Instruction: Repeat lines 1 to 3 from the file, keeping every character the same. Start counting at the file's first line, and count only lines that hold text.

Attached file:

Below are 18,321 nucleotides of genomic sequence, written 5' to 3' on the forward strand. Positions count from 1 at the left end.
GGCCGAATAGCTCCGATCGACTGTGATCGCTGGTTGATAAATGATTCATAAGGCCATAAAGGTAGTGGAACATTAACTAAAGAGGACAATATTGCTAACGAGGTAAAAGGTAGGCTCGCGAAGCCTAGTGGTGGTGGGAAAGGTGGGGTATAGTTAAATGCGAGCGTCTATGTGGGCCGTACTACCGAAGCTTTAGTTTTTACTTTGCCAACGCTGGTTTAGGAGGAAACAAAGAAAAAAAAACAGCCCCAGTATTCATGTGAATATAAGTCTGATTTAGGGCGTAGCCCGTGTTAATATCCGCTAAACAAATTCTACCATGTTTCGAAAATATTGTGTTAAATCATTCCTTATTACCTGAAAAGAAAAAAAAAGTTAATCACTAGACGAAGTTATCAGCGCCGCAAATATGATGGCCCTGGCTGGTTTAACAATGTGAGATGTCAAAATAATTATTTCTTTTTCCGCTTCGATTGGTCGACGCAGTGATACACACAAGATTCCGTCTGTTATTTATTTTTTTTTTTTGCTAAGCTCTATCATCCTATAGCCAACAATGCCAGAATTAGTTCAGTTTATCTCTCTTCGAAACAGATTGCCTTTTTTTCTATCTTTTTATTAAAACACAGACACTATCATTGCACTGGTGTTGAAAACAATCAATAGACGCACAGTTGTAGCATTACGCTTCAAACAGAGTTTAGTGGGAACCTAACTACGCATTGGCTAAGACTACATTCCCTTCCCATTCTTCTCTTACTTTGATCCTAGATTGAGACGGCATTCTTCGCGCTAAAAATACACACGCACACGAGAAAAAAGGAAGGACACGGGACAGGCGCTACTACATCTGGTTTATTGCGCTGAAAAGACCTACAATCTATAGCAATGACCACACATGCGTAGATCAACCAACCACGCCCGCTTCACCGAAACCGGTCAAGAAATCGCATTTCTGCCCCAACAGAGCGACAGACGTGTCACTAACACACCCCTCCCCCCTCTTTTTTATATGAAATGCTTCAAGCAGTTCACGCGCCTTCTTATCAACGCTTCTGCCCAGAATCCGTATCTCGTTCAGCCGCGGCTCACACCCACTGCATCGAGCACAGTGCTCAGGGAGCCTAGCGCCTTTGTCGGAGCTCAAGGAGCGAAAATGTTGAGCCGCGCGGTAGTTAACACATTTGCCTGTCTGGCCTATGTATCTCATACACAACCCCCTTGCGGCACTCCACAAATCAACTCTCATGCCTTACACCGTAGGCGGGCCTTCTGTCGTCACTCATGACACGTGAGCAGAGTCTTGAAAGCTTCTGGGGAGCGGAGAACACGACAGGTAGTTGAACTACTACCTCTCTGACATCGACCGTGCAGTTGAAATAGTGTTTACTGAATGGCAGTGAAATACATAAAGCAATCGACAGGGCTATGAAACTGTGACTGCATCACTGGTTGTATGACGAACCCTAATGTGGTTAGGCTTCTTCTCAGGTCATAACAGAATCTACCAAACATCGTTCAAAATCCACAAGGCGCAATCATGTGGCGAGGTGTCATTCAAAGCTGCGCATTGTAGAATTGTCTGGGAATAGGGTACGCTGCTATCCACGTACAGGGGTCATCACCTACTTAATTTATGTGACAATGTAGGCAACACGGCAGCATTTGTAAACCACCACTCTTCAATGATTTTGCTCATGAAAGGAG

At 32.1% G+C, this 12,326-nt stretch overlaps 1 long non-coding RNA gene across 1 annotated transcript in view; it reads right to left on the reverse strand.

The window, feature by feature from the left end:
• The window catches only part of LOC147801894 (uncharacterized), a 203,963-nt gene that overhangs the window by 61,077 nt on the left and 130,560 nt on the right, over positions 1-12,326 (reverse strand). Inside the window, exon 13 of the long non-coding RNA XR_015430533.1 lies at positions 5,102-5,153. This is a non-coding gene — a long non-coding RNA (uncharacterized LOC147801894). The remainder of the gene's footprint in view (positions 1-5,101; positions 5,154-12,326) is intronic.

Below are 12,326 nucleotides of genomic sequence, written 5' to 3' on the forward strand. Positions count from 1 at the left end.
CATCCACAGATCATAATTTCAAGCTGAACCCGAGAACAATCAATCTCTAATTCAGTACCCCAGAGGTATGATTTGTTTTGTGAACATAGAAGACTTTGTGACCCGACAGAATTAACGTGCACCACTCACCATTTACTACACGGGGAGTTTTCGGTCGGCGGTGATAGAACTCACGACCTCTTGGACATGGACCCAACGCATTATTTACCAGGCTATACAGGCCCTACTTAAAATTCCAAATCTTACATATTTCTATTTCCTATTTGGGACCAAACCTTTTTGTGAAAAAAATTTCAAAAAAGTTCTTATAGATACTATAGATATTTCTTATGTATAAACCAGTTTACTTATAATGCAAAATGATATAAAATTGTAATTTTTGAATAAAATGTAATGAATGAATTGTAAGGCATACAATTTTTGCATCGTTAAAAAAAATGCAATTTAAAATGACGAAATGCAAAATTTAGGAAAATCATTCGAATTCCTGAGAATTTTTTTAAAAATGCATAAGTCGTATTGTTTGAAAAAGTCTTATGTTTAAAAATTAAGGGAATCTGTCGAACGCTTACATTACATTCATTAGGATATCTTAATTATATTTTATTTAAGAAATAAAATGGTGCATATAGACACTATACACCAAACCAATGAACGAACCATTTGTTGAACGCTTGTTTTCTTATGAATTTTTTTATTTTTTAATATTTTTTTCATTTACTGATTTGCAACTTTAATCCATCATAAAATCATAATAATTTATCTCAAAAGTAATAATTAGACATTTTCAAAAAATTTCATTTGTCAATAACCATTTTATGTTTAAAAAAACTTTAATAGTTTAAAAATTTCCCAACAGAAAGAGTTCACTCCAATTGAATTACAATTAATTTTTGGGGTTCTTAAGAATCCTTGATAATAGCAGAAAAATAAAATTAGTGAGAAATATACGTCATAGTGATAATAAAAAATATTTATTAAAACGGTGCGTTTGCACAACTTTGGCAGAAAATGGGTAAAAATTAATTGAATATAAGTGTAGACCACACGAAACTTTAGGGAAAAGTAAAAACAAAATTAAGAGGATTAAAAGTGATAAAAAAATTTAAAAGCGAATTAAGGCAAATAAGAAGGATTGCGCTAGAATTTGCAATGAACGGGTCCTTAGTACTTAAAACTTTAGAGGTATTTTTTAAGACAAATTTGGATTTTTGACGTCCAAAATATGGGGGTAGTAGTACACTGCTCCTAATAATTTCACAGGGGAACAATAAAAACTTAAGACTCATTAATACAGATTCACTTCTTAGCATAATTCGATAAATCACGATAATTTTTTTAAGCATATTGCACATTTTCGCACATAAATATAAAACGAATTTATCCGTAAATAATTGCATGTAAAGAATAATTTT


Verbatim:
Below are 18,321 nucleotides of genomic sequence, written 5' to 3' on the forward strand. Positions count from 1 at the left end.
GGCCGAATAGCTCCGATCGACTGTGATCGCTGGTTGATAAATGATTCATAAGGCCATAAAGGTAGTGGAACATTAACTAAAGAGGACAATATTGCTAACGAGGTAAAAGGTAGGCTCGCGAAGCCTAGTGGTGGTGGGAAAGGTGGGGTATAGTTAAATGCGAGCGTCTATGTGGGCCGTACTACCGAAGCTTTAGTTTTTACTTTGCCAACGCTGGTTTAGGAGGAAACAAAGAAAAAAAAACAGCCCCAGTATTCATGTGAATATAAGTCTGATTTAGGGCGTAGCCCGTGTTAATATCCGCTAAACAAATTCTACCATGTTTCGAAAATATTGTGTTAAATCATTCCTTATTACCTGAAAAGAAAAAAAAAGTTAATCACTAGACGAAGTTATCAGCGCCGCAAATATGATGGCCCTGGCTGGTTTAACAATGTGAGATGTCAAAATAATTATTTCTTTTTCCGCTTCGATTGGTCGACGCAGTGATACACACAAGATTCCGTCTGTTATTTATTTTTTTTTTTTGCTAAGCTCTATCATCCTATAGCCAACAATGCCAGAATTAGTTCAGTTTATCTCTCTTCGAAACAGATTGCCTTTTTTTCTATCTTTTTATTAAAACACAGACACTATCATTGCACTGGTGTTGAAAACAATCAATAGACGCACAGTTGTAGCATTACGCTTCAAACAGAGTTTAGTGGGAACCTAACTACGCATTGGCTAAGACTACATTCCCTTCCCATTCTTCTCTTACTTTGATCCTAGATTGAGACGGCATTCTTCGCGCTAAAAATACACACGCACACGAGAAAAAAGGAAGGACACGGGACAGGCGCTACTACATCTGGTTTATTGCGCTGAAAAGACCTACAATCTATAGCAATGACCACACATGCGTAGATCAACCAACCACGCCCGCTTCACCGAAACCGGTCAAGAAATCGCATTTCTGCCCCAACAGAGCGACAGACGTGTCACTAACACACCCCTCCCCCCTCTTTTTTATATGAAATGCTTCAAGCAGTTCACGCGCCTTCTTATCAACGCTTCTGCCCAGAATCCGTATCTCGTTCAGCCGCGGCTCACACCCACTGCATCGAGCACAGTGCTCAGGGAGCCTAGCGCCTTTGTCGGAGCTCAAGGAGCGAAAATGTTGAGCCGCGCGGTAGTTAACACATTTGCCTGTCTGGCCTATGTATCTCATACACAACCCCCTTGCGGCACTCCACAAATCAACTCTCATGCCTTACACCGTAGGCGGGCCTTCTGTCGTCACTCATGACACGTGAGCAGAGTCTTGAAAGCTTCTGGGGAGCGGAGAACACGACAGGTAGTTGAACTACTACCTCTCTGACATCGACCGTGCAGTTGAAATAGTGTTTACTGAATGGCAGTGAAATACATAAAGCAATCGACAGGGCTATGAAACTGTGACTGCATCACTGGTTGTATGACGAACCCTAATGTGGTTAGGCTTCTTCTCAGGTCATAACAGAATCTACCAAACATCGTTCAAAATCCACAAGGCGCAATCATGTGGCGAGGTGTCATTCAAAGCTGCGCATTGTAGAATTGTCTGGGAATAGGGTACGCTGCTATCCACGTACAGGGGTCATCACCTACTTAATTTATGTGACAATGTAGGCAACACGGCAGCATTTGTAAACCACCACTCTTCAATGATTTTGCTCATGAAAGGAG

At 32.1% G+C, this 12,326-nt stretch overlaps 1 long non-coding RNA gene across 1 annotated transcript in view; it reads right to left on the reverse strand.